If you were to ask those who know movies to make a list of the most enjoyable musical films, with the most loved songs, ever, “Mary Poppins” — with music and lyrics by Richard and Robert Sherman — would be up near (or at) the very top of the list. Walt Disney called them “the boys” and their songs defined the characters, created the fun, deepened the emotion, drove the story. From the heart-tugging sincerity of “Feed the Birds” to the toe-tapping exuberance of “(Let’s Go) Fly a Kite,” their musical score is memorable – and hummable – by generations. And yet, the work they did on that movie was a constant struggle — with the Shermans, DaGradi and Walt Disney himself on one side – and the book’s author, P.L. Travers, on the other. This is the story of that battle. As a movie, it gets better as it goes along.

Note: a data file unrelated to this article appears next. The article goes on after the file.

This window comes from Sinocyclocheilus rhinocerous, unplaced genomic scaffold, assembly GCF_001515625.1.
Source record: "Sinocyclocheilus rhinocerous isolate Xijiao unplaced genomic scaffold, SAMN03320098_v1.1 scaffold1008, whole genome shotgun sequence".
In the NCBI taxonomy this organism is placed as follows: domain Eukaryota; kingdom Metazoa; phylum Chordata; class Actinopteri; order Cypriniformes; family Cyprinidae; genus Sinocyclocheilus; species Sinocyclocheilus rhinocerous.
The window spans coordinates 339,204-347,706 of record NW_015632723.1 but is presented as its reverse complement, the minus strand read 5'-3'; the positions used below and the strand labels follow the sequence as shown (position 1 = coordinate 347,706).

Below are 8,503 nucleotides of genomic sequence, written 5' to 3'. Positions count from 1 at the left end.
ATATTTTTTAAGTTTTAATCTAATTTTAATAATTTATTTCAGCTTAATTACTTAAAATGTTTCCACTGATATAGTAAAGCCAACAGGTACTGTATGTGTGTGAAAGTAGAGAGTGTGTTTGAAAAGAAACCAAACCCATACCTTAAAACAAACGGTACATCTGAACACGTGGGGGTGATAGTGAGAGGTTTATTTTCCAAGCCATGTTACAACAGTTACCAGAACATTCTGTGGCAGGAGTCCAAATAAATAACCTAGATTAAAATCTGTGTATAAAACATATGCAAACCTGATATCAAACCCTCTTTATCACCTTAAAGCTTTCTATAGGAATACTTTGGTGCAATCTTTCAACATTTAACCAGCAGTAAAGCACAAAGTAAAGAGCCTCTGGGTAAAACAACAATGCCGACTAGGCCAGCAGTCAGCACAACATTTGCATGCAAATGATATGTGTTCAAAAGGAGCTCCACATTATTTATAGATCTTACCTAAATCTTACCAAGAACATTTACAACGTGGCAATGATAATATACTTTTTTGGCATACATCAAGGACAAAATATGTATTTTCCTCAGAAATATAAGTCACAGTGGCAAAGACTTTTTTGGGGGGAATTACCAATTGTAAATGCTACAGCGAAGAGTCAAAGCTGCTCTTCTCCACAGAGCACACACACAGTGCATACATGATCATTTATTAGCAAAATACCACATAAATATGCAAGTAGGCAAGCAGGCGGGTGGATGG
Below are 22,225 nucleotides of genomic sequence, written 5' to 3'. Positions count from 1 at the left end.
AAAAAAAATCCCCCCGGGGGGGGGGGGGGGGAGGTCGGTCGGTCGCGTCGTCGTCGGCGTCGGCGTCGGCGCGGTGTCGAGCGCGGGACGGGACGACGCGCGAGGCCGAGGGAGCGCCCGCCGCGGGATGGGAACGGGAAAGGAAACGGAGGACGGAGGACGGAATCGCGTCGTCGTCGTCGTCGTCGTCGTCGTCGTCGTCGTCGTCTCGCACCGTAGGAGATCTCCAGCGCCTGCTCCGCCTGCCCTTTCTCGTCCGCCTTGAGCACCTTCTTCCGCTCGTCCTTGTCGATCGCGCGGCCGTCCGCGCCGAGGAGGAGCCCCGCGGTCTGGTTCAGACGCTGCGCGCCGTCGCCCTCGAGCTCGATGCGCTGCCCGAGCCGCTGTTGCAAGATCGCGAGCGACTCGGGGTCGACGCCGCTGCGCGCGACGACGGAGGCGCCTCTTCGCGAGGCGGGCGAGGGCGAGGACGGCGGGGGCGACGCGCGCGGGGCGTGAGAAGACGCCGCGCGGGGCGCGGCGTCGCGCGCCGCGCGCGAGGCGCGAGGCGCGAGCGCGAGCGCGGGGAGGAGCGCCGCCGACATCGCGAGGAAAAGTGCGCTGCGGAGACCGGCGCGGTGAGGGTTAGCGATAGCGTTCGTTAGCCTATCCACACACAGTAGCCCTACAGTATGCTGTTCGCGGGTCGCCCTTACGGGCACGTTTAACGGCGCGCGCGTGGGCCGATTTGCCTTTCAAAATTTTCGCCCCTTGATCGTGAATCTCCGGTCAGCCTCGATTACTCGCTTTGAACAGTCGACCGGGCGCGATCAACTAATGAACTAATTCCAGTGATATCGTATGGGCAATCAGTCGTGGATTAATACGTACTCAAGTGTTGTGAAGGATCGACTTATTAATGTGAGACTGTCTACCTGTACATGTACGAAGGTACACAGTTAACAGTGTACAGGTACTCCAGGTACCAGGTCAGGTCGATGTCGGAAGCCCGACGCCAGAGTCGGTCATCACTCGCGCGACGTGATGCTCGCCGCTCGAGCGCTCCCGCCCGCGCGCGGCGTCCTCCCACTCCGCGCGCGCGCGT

Emma Thompson is convincing as Travers, but the real surprise here is Tom Hanks’ performance as Disney. With his padded shoulders, Missouri accent, neatly-trimmed mustache, and tight-lipped speech, Hanks captures Disney’s public persona. The scriptwriters add the Disney genius. This film is fun, but not quite in the same class as the movie whose story it tells. The limitation comes from its subject matter; in trying to be truthful to the icy woman at the center of the conflict, it can never quite be as emotional, as warm and as magical as it wants to be. You should see it, but after you do, if you want to see a movie that more clearly demonstrates the talent of the Sherman Brothers, I would heartily recommend “The Boys,” a documentary made by their sons. That movie is terrific.